To my shame, embarrassment, and frustration, I sometimes morph into Eutychus.
Eutychus was the young man in the Bible who fell asleep and fell from the window ledge while listening to Apostle Paul do a lengthy presentation that began in the early evening and lasted till midnight.
This accident caused a major commotion and disrupted Paul's discourse.
I am not as young as Euthychus; neither am I of this generation where young men and women have an extremely short attention span. I can read a whole book in one sitting or write from morning till night.
But listening to a long, extended monologue (speeches, sermons, presentations, discussions) can do me in. I specially feel profound guilt when I listen to a messenger of God's word and nod off, short of snoring and dreaming. That's when, instead of listening, I earnestly pray for grace to wake me up.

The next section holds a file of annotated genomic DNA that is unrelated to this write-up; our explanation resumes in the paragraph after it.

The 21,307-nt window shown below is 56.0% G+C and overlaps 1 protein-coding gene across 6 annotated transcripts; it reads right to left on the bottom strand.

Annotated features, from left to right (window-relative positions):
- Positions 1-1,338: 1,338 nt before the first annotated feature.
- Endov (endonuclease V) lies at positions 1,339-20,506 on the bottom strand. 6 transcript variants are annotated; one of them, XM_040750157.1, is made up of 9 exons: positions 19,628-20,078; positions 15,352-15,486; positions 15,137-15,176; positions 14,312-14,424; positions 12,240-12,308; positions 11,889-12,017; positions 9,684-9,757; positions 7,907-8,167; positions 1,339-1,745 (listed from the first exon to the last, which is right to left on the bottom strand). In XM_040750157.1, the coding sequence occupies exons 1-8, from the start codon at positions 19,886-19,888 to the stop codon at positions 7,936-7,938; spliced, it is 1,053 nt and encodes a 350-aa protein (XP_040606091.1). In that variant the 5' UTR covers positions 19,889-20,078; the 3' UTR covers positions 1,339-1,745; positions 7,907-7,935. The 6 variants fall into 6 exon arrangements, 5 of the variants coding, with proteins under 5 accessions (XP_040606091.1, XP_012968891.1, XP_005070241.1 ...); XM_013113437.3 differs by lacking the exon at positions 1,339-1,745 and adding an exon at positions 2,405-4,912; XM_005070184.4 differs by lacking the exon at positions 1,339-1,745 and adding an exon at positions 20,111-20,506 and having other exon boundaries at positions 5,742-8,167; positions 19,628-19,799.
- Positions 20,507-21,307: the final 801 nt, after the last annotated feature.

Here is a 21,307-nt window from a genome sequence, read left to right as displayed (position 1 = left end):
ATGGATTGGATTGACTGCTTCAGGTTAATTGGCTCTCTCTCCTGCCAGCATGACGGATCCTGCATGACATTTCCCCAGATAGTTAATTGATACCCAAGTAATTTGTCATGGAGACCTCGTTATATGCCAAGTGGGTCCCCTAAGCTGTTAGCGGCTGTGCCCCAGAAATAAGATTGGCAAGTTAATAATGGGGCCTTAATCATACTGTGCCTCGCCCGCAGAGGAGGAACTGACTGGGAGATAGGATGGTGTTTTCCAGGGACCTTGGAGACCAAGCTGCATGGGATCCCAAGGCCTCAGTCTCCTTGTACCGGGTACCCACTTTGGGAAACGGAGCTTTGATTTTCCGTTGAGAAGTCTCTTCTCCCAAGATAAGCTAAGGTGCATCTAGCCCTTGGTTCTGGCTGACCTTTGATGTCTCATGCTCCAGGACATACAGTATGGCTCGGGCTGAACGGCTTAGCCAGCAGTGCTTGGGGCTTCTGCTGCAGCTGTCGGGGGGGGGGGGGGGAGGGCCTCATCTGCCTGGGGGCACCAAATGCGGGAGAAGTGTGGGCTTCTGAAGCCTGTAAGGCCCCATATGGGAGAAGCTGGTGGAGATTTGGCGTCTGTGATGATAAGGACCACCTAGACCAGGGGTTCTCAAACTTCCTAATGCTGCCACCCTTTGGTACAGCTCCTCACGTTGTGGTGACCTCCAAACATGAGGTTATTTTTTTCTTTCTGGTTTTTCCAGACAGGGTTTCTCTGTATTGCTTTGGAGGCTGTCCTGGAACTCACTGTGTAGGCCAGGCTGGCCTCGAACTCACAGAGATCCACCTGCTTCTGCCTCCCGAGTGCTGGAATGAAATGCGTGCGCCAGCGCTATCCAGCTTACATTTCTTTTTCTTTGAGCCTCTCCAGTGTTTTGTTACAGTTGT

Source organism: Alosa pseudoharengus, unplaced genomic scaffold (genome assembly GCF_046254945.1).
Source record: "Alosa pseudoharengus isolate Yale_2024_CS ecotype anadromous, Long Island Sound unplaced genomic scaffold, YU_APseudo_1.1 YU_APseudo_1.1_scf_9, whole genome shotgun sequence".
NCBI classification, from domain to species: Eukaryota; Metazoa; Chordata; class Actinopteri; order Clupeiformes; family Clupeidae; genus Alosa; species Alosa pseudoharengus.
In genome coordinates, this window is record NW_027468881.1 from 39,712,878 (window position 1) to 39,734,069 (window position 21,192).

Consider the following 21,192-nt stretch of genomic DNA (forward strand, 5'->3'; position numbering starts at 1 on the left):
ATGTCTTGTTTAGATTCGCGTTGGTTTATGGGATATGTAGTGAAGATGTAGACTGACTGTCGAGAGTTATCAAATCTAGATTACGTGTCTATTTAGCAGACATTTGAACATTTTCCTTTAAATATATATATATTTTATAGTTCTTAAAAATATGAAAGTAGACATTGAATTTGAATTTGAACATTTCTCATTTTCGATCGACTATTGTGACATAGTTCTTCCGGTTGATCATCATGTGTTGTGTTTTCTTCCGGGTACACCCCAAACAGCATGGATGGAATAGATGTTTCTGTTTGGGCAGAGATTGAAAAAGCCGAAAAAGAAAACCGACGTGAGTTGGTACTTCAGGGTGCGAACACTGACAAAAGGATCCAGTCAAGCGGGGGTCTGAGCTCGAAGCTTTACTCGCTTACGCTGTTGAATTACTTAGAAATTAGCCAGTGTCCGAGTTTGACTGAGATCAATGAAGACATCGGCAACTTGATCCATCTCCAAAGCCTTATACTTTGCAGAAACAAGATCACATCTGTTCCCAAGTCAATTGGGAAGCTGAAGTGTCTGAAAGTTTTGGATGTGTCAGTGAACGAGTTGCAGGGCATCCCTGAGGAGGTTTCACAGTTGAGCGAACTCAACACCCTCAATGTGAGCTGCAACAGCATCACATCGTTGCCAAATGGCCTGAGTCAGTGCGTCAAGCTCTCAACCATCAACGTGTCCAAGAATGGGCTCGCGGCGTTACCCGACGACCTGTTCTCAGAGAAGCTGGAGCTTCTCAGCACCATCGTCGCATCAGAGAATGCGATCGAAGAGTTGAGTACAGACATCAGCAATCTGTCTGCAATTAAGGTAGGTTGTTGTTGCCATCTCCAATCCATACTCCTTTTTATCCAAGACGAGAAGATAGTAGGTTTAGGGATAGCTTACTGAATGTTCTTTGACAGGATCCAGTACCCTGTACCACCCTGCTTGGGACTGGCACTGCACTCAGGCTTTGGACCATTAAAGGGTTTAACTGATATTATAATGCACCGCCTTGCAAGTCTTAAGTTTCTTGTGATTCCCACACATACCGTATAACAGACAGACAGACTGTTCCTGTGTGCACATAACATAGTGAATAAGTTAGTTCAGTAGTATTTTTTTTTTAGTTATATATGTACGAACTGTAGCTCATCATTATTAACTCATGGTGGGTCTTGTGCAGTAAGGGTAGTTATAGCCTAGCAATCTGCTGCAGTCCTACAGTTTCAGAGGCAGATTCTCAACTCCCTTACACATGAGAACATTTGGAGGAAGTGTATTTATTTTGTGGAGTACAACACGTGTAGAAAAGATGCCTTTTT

Is there anyone out there who can please give me a few tips on how to stay awake even if the talk:
1. is repetitive and circuitous?
2. has too much information?
3. has a slew of examples to explain only one point?
4. seems to already have a good ending, but the speaker rambles on?
5. has an overload of irrelevant data?
6. is delivered in a drone or monotone?
Eutychus is not exactly a Bible hero, but he must have been placed in the good Book so people like me can be reminded to listen to God's word no matter how long or how boring it is delivered.
But, then again one elderly pastor—an excellent speaker who always holds his audience in rapt attention—once told me, "Nobody has any business making God's word boring, because it isn't. Speakers are to make it as inspiring and as powerful as it was written."
That still doesn't give me the right to be a Eutychus.
Maybe I should assign someone to pinch me when this happens.